In the singular legal system of the United States, where federalism sometimes dictates a strong national law on one subject and where wide latitude among the states is seen in their regulation of other matters, gay marriage is a notably interesting topic.
That is for myriad reasons, of course, perhaps most fundamentally because same-sex marriage is an issue that touches deeply on basic notions of fairness, equality and undifferentiated treatment before the law.
As many of our readers likely know, there is wide variance among the states regarding how same-sex marriage is legally construed. On the one hand, there is a strong and progressively growing movement in many parts of the country that favors absolute equality between heterosexual and same-sex marriages. Currently, 19 states recognize gay marriage, with Pennsylvania and Oregon becoming new members on that list just earlier this month.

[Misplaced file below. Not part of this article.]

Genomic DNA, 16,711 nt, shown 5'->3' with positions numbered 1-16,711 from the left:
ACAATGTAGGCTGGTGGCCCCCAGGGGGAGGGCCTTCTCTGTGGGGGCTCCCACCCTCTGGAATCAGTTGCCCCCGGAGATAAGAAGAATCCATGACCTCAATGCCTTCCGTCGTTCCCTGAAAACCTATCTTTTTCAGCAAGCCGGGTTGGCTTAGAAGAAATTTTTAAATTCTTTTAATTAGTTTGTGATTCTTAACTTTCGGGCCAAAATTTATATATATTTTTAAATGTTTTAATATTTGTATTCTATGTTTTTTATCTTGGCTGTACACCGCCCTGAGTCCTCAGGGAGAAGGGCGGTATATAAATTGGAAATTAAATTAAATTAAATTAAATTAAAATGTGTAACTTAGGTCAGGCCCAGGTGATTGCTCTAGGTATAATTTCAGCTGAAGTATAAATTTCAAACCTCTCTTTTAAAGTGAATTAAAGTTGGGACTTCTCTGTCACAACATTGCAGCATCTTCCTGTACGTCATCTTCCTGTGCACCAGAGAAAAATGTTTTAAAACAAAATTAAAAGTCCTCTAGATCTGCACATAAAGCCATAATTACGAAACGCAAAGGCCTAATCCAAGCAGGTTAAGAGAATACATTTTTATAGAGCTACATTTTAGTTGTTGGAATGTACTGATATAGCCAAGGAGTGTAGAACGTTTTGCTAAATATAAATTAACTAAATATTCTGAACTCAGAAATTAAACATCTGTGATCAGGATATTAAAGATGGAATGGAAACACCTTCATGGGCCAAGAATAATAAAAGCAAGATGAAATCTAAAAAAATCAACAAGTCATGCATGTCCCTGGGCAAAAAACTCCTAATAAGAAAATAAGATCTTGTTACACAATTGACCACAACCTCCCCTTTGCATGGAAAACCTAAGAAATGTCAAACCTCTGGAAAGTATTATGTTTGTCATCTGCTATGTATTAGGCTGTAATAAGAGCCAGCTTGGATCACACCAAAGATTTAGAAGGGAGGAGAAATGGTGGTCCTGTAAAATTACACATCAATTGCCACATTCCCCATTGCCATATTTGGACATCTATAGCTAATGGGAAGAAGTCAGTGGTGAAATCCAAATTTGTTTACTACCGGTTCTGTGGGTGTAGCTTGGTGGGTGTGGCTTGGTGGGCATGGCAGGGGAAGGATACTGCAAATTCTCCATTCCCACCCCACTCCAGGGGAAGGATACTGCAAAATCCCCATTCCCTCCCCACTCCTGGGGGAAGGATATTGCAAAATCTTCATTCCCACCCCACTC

On the other hand, bans on same-sex legal unions still exist in a clear majority of states, including Georgia.
Interestingly, though, there has been a strong uptick of activity in those states that is centrally marked by legal challenges to bans. In other words, litigants are asking both state and federal judges to weigh in on the matter and to declare existing laws that disfavor gay unions unconstitutional.
A recent media article on the subject indicates that courts are presently considering same-sex marriage bans in 30 states, with Georgia being one of those states.
Notably, attorneys general across the country are reacting in different ways to court rulings that strike down the laws of their states. Some officials say they won't challenge those rulings, while other strike an aggressive tone and note that they will appeal.
It remains to be seen how Georgia officials will react in the event that a court strikes down the state's gay marriage ban. We will keep readers duly informed.
Source: Quincy Herald-Whig, "Legal fight over gay marriage spreads to 30 states," Carson Walker and Brady McCombs (Associated Press), May 22, 2014